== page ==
The 100 day period from early-April to mid-July 1994 would go down as one of the darkest periods in human history. The Republic of Rwanda, a small landlocked nation situated in the heart of the African continent, became the scene of a mass-murder as tribal warfare between the Hutus and the Tutsis resulted in the deaths of an estimated 800,000 Rwandans.
Fast forward a couple of decades and the Rwandan story is one of remarkable economic development. The nation has been completely transformed from utter ruin into a shining example of African growth and stability; between 2010 and 2011, Rwandan GDP reached a record 8.2% and the poverty rate dropped by 57% with over a million Rwandans pulled out of poverty. Other indicators of human development, such as life expectancy, infant mortality, employment and literacy, have also significantly improved.
Virtually all commentators attribute Rwanda’s resurgence to the visionary leadership of one man, current president Paul Kagame. Known for his charisma and iron will, Kagame’s character is a product of his very rocky road to power.
Born an ethnic Tutsi in 1957, the young Paul Kagame was nearly killed along with his family in a Hutu attack. Fearing for their lives, the Kagame family moved to neighbouring Uganda where Paul would later join the Ugandan army. In 1990, the army sent Kagame to the US Army Command and General Staff College for further training. However, upon hearing rumours of a planned ethnic cleansing by Rwanda’s Hutu-dominated army, Kagame left his military training to take leadership of the Rwandan Patriotic Front (RPF), which at the time was an undisciplined and uninspiring Tutsi rebel group. With Kagame at the helm, the RPF evolved into a deadly military force which inspired by its charismatic leader, fought several battles against the Rwandan army and gained control of significant territory.
In April 1994, a plane carrying the then Rwandan president, Juvenal Habyarimana — an ethnic Hutu — was shot down by missiles. Although the perpetrators of this attack remain unclear, it was this incident that would set off the genocide as all fingers were pointed at the Tutsi rebel group. Branding their Tutsi countrymen as “cockroaches,” Hutu militants embarked on a vicious rampage of murder and rape, with the ultimate goal of a complete ethnic cleansing.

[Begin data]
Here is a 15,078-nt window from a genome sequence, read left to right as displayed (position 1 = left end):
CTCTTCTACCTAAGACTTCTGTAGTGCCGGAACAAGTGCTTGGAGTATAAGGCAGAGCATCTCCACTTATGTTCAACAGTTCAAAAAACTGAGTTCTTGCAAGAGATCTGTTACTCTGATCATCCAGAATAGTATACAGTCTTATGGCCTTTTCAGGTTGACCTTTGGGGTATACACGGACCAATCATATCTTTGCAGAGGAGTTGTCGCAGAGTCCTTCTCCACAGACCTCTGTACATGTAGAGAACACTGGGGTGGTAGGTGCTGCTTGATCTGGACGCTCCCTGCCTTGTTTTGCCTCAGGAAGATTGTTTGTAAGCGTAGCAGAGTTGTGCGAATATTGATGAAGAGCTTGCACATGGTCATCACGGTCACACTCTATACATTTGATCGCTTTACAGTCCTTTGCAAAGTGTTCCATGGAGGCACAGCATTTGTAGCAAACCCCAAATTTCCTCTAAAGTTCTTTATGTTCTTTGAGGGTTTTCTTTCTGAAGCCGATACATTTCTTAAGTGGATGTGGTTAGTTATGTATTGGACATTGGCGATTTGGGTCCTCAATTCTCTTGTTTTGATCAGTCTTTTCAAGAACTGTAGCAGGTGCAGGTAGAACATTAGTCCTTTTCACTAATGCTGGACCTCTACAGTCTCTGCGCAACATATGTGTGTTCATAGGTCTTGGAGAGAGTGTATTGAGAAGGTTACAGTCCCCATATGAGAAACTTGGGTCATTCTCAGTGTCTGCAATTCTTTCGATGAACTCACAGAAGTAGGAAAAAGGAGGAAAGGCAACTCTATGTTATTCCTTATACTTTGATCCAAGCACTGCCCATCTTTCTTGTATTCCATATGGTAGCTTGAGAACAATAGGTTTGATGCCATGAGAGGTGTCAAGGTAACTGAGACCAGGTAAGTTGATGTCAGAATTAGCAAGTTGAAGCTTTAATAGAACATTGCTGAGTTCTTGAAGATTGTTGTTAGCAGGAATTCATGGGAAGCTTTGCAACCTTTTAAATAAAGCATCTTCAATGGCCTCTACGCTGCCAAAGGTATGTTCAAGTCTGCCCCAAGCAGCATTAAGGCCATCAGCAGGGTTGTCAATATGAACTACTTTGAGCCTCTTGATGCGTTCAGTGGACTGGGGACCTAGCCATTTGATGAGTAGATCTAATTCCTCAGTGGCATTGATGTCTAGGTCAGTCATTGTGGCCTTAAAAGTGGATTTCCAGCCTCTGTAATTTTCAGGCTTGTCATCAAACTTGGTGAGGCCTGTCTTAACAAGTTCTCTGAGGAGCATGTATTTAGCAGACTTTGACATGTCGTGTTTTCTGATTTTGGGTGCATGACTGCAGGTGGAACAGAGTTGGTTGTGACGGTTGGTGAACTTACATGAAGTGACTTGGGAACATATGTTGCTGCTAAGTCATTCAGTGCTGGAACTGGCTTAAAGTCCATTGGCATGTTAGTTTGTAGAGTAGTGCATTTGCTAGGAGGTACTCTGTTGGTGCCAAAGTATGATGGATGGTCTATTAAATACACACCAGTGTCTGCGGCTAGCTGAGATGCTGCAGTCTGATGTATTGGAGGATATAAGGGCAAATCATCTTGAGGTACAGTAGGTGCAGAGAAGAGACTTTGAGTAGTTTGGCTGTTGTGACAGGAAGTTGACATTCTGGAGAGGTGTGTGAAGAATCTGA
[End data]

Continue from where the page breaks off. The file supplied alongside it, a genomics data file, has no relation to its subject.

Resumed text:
With the US and UN reluctant to intervene, it was up to Kagame’s RPF to stop the bloodshed. Marching through roads riddled with mass graves and mutilated Tutsis, the RPF went on the attack, successfully defeating the civilian and military groups responsible for the killing. They drove out hordes of Hutu assailants from the region, allowing exiled Tutsis to return from the swamps and bushes where they had taken refuge.
The RPF eventually succeeded in stopping the genocide, but this was only the first part of their job as there was still a risk of a second wave of violence; either by Tutsis motivated by revenge, or by Hutus wanting to finish off the surviving Tutsis. Consequently, Kagame’s first mandate was to promote national unity above all else, inviting both Hutus and Tutsis to play an active role in rebuilding their devastated nation — he did not blame the Hutus for the genocide but instead pointed the finger at the legacy of ethnic rivalry instigated by the country’s Belgian colonizers.
Rebuilding a nation
The six years following the war were particularly difficult as the Rwandan economy struggled to grow. However, unlike his African counterparts, Kagame was hostile to the idea of taking development loans from the World Bank. He envisioned a self-sustaining economy driven by domestic value creation and international trade. After years of research, study and travel, Kagame managed to develop the set of principles and policies that would fundamentally transform his nation’s economy. Rwanda’s success under Kagame can be narrowed down to 3 main factors:
1. Embracing free-market enterprise:
At time of the genocide, Rwanda had no private sector as the government controlled virtually every part of the economy. However, this was not unique to Rwanda as post-independence, most African countries had adopted Soviet-inspired socialist economic models. Pioneers like Julius Nyerere of Tanzania, Modibo Keita of Mali, Léopold Senghor of Senegal and Kwame Nkrumah of Ghana, were all proponents of “African socialism” — a romantic idea which held that the continent’s resources belonged to “the people” and therefore it was the role of government and not individuals to oversee the creation and distribution of wealth. To achieve this utopian vision, the African founding fathers instituted various government ministries to oversee almost every sector imaginable; education, healthcare, telecoms, technology, petroleum, labour, trade, housing, culture, information, transportation and even sports — there was a minister for everything and anything. As with most places, the practical result of this philosophy in Rwanda was the concentration of power in large government bureaucracies which naturally attracted ambitious and power-hungry politicians.
Under the tight grip of an inefficient, incompetent and corrupt public sector; poverty, illiteracy and poor health was the way of life for most Rwandans at the time of the 1994 genocide. Today under the Kagame administration however, the focus has been placed squarely on the private sector as the primary driver of the economy. The Rwandan government has greatly boosted its attractiveness for foreign direct investment by investing in its infrastructure; maintaining a stable currency; investing in education; and marketing itself to the world as a politically-stable, low-risk investment destination. In 2008, the country also changed its language of education from French to English, so as to better equip its labour force for doing business in the global market place.